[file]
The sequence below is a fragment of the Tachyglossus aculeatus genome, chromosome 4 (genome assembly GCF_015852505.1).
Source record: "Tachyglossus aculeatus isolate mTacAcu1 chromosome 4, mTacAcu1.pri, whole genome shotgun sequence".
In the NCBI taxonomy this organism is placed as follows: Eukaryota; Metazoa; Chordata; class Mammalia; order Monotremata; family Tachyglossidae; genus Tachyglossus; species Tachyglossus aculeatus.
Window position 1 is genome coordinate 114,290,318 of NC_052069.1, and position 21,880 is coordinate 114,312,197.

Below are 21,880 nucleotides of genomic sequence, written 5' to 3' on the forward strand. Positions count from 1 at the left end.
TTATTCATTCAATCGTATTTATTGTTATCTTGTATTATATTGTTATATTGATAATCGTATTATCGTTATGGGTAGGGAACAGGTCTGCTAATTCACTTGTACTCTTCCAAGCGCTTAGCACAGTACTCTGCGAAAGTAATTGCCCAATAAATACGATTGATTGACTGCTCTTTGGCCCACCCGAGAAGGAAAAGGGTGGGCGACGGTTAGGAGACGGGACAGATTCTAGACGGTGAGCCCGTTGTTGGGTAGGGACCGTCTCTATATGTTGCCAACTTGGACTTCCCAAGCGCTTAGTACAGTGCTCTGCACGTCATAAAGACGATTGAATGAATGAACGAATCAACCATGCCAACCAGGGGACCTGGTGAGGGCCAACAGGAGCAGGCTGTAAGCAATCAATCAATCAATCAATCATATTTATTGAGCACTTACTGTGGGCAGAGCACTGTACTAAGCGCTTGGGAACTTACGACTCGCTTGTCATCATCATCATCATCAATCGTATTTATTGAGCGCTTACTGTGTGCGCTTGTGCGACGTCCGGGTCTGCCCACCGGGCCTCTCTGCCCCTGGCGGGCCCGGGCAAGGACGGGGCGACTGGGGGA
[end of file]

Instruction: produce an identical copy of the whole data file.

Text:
The sequence below is a fragment of the Tachyglossus aculeatus genome, chromosome 4 (genome assembly GCF_015852505.1).
Source record: "Tachyglossus aculeatus isolate mTacAcu1 chromosome 4, mTacAcu1.pri, whole genome shotgun sequence".
In the NCBI taxonomy this organism is placed as follows: Eukaryota; Metazoa; Chordata; class Mammalia; order Monotremata; family Tachyglossidae; genus Tachyglossus; species Tachyglossus aculeatus.
Window position 1 is genome coordinate 114,290,318 of NC_052069.1, and position 21,880 is coordinate 114,312,197.

Below are 21,880 nucleotides of genomic sequence, written 5' to 3' on the forward strand. Positions count from 1 at the left end.
TTATTCATTCAATCGTATTTATTGTTATCTTGTATTATATTGTTATATTGATAATCGTATTATCGTTATGGGTAGGGAACAGGTCTGCTAATTCACTTGTACTCTTCCAAGCGCTTAGCACAGTACTCTGCGAAAGTAATTGCCCAATAAATACGATTGATTGACTGCTCTTTGGCCCACCCGAGAAGGAAAAGGGTGGGCGACGGTTAGGAGACGGGACAGATTCTAGACGGTGAGCCCGTTGTTGGGTAGGGACCGTCTCTATATGTTGCCAACTTGGACTTCCCAAGCGCTTAGTACAGTGCTCTGCACGTCATAAAGACGATTGAATGAATGAACGAATCAACCATGCCAACCAGGGGACCTGGTGAGGGCCAACAGGAGCAGGCTGTAAGCAATCAATCAATCAATCAATCATATTTATTGAGCACTTACTGTGGGCAGAGCACTGTACTAAGCGCTTGGGAACTTACGACTCGCTTGTCATCATCATCATCATCAATCGTATTTATTGAGCGCTTACTGTGTGCGCTTGTGCGACGTCCGGGTCTGCCCACCGGGCCTCTCTGCCCCTGGCGGGCCCGGGCAAGGACGGGGCGACTGGGGGA